If there's one thing that befuddles freelance writers both new and experienced, it's the vexing challenge of setting your rates. Few writers are confident when it comes to pricing their own services.
Unfortunately, if you're not confident with pricing, you'll never have the writing career that you could have.
Let's look at three tips which will help you.
1. Beginner, Experienced, or Pro? Assess Your Skills
Most writers wear blinkers when it comes to marketing: they rarely take the time to think about what skills they have, and how much those skills are worth in the marketplace.
Here's what I tell my writing students who are terrified of rate-setting: "It doesn't matter what fees you charge; the marketplace ALWAYS decides what you're worth. So pick a number."
Whether beginning writer, experienced or pro, assessing your skills is your first challenge. Work out which markets you should be writing for according to the skills you already have, and the amount of money you want to make. (Writing takes time, intelligence and energy, you might as well be well paid for it.)
Your skills will improve as you write, as long as you remember that writing means studying and learning, too. A wit once said that being a writer was like always having homework, and that's more true than ever today.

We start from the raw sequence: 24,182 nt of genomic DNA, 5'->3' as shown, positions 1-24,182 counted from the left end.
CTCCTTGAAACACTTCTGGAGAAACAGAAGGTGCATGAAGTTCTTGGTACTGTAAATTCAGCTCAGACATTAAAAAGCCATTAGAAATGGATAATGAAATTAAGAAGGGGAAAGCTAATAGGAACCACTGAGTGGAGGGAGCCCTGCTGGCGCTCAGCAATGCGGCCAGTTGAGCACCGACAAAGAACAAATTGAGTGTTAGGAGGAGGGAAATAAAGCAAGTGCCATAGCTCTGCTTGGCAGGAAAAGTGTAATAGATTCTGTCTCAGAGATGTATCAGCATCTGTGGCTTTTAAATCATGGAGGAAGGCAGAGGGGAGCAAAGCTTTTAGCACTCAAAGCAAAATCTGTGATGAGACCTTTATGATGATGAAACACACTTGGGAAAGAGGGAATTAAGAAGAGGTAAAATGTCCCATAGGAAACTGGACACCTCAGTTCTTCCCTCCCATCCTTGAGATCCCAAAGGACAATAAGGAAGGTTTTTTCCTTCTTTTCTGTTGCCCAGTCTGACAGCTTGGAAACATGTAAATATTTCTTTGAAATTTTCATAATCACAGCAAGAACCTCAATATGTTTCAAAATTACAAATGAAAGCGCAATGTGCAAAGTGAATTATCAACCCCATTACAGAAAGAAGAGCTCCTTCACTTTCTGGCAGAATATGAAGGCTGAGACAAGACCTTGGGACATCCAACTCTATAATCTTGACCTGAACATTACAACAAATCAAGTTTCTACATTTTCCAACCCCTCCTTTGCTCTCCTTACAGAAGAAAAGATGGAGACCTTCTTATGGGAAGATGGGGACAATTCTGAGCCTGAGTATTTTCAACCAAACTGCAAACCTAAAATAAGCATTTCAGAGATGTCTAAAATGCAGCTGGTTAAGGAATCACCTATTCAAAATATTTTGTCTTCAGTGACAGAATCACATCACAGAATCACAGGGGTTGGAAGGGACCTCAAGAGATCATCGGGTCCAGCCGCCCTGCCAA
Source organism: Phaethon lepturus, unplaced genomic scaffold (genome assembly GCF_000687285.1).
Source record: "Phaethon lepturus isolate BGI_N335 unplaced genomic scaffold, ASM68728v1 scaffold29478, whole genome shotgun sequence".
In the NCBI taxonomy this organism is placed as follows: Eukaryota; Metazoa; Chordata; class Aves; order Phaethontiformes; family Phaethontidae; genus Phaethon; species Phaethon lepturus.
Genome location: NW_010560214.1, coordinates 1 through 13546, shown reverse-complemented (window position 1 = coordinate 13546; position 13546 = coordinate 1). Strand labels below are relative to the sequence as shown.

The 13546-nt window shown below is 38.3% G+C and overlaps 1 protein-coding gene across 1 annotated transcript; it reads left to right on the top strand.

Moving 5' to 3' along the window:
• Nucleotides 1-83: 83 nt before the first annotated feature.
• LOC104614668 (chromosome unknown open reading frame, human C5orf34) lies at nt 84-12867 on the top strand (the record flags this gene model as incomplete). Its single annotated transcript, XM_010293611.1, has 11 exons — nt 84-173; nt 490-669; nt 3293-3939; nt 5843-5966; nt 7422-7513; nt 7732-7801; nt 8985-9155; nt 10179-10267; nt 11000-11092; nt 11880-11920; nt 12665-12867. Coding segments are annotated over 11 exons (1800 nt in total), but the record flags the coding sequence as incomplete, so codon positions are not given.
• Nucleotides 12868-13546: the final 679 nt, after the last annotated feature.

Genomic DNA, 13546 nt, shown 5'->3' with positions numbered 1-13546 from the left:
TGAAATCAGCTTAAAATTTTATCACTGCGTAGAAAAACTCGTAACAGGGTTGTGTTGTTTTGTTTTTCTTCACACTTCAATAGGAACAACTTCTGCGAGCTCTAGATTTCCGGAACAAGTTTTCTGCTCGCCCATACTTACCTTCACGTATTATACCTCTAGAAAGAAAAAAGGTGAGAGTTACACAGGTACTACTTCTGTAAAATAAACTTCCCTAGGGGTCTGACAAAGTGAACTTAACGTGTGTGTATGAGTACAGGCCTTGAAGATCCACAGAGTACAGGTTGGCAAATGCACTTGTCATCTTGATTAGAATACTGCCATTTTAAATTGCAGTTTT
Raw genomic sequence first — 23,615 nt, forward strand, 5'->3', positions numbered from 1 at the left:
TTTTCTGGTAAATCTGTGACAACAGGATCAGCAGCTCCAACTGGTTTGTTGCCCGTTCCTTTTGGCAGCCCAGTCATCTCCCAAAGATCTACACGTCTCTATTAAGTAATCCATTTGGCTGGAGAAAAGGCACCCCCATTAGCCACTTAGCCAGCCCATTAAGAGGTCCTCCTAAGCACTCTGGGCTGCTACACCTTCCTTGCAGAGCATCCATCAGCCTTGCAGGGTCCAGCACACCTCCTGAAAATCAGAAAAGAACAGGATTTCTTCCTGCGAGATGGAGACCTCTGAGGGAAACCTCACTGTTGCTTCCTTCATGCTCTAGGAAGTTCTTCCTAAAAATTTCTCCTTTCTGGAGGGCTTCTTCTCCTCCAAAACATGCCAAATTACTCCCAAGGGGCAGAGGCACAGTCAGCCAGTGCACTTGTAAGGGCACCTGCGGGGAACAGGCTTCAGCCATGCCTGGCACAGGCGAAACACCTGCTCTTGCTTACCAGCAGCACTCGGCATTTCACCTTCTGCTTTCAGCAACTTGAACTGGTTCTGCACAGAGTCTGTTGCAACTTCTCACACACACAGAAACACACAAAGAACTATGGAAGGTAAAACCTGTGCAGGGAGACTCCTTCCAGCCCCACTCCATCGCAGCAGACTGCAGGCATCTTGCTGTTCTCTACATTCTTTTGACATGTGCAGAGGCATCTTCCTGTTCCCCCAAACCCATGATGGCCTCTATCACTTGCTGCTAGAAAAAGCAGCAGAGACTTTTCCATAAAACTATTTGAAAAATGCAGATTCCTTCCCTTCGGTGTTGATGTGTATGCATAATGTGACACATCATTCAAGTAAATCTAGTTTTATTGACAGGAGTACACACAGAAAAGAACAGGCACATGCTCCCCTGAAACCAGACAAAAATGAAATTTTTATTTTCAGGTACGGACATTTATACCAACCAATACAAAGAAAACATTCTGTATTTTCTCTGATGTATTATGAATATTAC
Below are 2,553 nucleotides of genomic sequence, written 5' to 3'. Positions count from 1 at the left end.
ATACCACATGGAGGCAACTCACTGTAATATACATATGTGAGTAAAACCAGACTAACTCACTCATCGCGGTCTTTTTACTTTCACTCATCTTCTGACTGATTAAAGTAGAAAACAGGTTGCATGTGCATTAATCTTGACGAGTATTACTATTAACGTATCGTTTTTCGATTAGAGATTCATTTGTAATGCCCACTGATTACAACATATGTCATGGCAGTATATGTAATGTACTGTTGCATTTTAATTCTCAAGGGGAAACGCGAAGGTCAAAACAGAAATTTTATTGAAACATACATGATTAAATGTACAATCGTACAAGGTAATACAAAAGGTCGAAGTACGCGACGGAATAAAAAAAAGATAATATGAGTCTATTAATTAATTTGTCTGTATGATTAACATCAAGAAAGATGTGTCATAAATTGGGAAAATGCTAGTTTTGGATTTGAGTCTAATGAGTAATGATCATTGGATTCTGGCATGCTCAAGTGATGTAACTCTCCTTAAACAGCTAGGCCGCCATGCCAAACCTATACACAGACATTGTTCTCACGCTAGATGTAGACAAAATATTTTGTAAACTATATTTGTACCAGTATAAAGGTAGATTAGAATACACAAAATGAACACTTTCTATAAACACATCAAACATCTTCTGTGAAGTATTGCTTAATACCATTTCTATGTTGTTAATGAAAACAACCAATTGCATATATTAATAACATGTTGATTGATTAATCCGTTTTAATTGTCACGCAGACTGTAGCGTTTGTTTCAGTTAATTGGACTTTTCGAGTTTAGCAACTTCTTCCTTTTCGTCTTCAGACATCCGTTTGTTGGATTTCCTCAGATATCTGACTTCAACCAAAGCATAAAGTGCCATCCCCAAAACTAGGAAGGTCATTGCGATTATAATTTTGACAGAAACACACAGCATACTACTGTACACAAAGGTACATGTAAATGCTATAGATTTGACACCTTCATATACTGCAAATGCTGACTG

Why do you need to study and learn? Simply because the vast field of writing is changing as rapidly as the world changes. All roads lead to the web these days, and the web is a large complicated beast. You must develop the skills you need.
2. Write Your Positioning Statement
"Positioning statement" is a marketing term. Your positioning statement describes where you fit into the market: what you bring to the table which differentiates you from other writers.
It's worth spending time developing your positioning statement. If you're completely new writer, you'll need some help with this. Get that help.
3. How Much MUST You Make Per Hour?
Unfortunately again, nine out of ten writers simply don't have a clue. It's a figure you must be keenly aware of, especially if you're a full-time writer, because if you don't generate that amount consistently, you'll go broke.
Big tip: if you're a full-time writer, you won't actually be writing for 40 hours a week. You'll find that the maximum number of writing hours you have turn out to be around 20 hours per week. This is because writers do a lot of housekeeping chores which have nothing to do with writing.
For example, you need to communicate with prospective clients, create quotations for them, and interact with current and past clients. Many of these housekeeping chores are not chargeable. You also need to find writing jobs by marketing your services.
Therefore, if you set your base rate at $80 per hour and assume that you'll be in the pink because that's potentially $3,200 per week, think again.
Pricing your writing services is a skill which develops with experience. If you remember that the marketplace ultimately always decides, you'll be a lot less nervous about it.